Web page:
Has the idea of a ‘Hero’ in politics gone the way of the Silent Film?

Image: Sam Rockwell as George Bush in 'Vice' Annapurna Pictures
Image: Sam Rockwell as George Bush in ‘Vice’ Annapurna Pictures

A film taking up a lot of headlines at the moment is the Oscar nominated film ‘Vice’; broadly speaking, it’s a biopic of the notorious former Vice-President Dick Cheney, and documents his rise to power through manipulation of the much-ridiculed president George W. Bush.

The film has naturally rallied together the usual band of alt-right radio hosts/ dejected former ‘Star Wars’ fans in a mob of fury towards the film, describing it as yet another example of the alleged left-wing bias in Hollywood. Whilst the debate surrounding ‘Vice’ is likely to be lost amidst the never-ending internet void of head-scratching cultural criticism (currently encompassing everything from creepy takedowns of Disney’s ‘Star Wars’ to fringy left-overs from the Alex-Jones show) it is worth looking into whether the political figures at the heart of the establishment, including the president, have ever garnered favourable portrayals in filmmaking; Has any presidential figure (conservative or liberal) been given the mantle of ‘hero’ by Hollywood?

The one time golden-boy of the presidency in the eyes of Hollywood would seem to have been JFK; filmmakers such as Oliver Stone in his semi-biopic ‘JFK’ painted him as an embodiment of what every president should aspire to, a man whose potential was tragically cut short in horrendous circumstances; this rose –tinted image reached almost laughable proportions with 2000 film about the Cuban missile crisis ‘Thirteen Days’. This film presented the president as a stoic family-man beset by the incompetence of others; an image that has waned somewhat in recent years.

Kennedy would seem to be the exception however, and apart from Spielberg’s ‘Lincoln’ the job of Hollywood these days would seem to be to peel back the layers of pomp and artifice surrounding the president and their cronies. Armando Ianucci’s brilliant send-up of the Iraq war ‘In the Loop’ pointed the finger at the administrations of the UK and US governments as being populated by liars and spin doctors; the last thing on their mind would seem to be serving the populace. Stanley Kubrick took this idea a step further with the ground-breaking Cold-War satire ‘Doctor Strangelove’; a film where the president and his cabinet quite literally leave the global population to the fate of nuclear annihilation.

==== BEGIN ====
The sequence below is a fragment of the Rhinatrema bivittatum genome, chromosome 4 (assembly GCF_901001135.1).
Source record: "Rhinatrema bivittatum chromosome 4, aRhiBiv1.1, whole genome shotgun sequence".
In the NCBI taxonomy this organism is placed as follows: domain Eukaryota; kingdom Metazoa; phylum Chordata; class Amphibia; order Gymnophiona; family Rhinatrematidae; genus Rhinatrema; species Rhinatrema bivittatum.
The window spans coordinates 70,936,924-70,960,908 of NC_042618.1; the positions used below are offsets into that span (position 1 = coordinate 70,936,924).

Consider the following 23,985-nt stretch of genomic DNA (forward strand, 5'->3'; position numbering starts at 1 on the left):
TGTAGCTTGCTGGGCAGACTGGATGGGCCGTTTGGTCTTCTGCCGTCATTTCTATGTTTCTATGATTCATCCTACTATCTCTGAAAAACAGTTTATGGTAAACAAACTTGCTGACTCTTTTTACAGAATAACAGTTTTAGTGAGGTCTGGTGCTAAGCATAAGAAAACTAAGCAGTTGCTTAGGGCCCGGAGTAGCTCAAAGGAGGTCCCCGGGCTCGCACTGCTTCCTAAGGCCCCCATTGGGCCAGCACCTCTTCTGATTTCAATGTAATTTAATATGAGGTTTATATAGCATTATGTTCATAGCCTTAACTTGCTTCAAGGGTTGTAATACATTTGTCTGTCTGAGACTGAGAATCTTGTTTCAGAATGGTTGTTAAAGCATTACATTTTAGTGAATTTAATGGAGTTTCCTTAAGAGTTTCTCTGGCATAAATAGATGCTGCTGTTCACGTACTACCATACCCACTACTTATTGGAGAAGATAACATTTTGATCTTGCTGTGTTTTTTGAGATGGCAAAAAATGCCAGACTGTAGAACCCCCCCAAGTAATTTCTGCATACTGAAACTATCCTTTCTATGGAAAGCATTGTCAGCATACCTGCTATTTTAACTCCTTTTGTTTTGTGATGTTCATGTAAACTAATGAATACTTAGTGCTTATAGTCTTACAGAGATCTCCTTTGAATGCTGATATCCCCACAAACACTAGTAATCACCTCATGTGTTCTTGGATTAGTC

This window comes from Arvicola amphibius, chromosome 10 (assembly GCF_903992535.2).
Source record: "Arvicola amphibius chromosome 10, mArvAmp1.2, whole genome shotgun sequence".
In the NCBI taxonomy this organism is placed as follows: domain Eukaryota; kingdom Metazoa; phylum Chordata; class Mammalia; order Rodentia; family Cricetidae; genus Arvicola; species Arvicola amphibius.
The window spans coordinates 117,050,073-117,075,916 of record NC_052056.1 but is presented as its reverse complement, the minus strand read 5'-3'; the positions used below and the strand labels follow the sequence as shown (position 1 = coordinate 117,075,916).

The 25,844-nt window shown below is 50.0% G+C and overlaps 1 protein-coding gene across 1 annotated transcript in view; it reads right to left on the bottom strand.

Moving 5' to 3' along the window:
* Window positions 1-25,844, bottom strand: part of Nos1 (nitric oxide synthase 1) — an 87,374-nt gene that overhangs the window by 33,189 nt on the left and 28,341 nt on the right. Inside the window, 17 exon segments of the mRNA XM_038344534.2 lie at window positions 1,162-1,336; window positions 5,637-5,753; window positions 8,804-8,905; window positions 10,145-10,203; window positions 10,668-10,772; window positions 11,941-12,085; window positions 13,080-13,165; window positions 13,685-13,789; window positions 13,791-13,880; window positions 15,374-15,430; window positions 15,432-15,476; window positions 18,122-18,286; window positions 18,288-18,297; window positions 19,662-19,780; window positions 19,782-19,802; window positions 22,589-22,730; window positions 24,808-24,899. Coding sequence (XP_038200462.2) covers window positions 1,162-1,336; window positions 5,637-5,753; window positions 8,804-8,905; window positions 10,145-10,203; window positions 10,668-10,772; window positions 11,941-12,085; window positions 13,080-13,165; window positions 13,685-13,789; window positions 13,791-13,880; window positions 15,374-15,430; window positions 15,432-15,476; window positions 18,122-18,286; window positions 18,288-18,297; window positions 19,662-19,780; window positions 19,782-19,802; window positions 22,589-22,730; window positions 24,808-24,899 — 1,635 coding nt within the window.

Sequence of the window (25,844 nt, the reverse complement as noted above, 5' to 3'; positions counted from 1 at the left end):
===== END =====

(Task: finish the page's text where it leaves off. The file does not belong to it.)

In regard to honouring ‘heroes’, modern Hollywood seems to have shifted its gaze as far away from the political class as possible; choosing to focus on those claimed to be brave enough to take on the establishment from the plucky leakers of the Pentagon- Papers in Spielberg’s recent ‘The Post’ to the bold civil rights activism of Martin Luther King Jr. in 2014’s ‘Selma’.  Even complimentary political biopics such as 2018’s critically lauded ‘Darkest Hour’ presented Churchill as being a PM who was an outsider in his own cabinet, and embellished with enough quirks to be comfortably distanced from any kind of conventional ‘politician’ archetype.

‘Vice’ is only the tip of the iceberg as far as unfavourable portrayals of the political establishment goes and it is not a specific example of the so called ‘Liberal Hollywood’ ( a biopic of the disgraced Democratic presidential candidate Gary Hart is on its way for anyone concerned about left-right balance). In an age of a media bashing, twitter-tantrumming president and a disillusioned electorate the true heroes in the media’s modern view of politics are those bold enough to face up to the allegedly incompetent and corrupt figures of power. In the cinema of 1991, a ‘hero’ image could be applied JFK. In the cinema of 2019 it could just as easily be applied to Lee Harvey Oswald.

 

This article can also be seen in The Yorker magazine, “Heroes”.

 

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Michael Maitland-Jones

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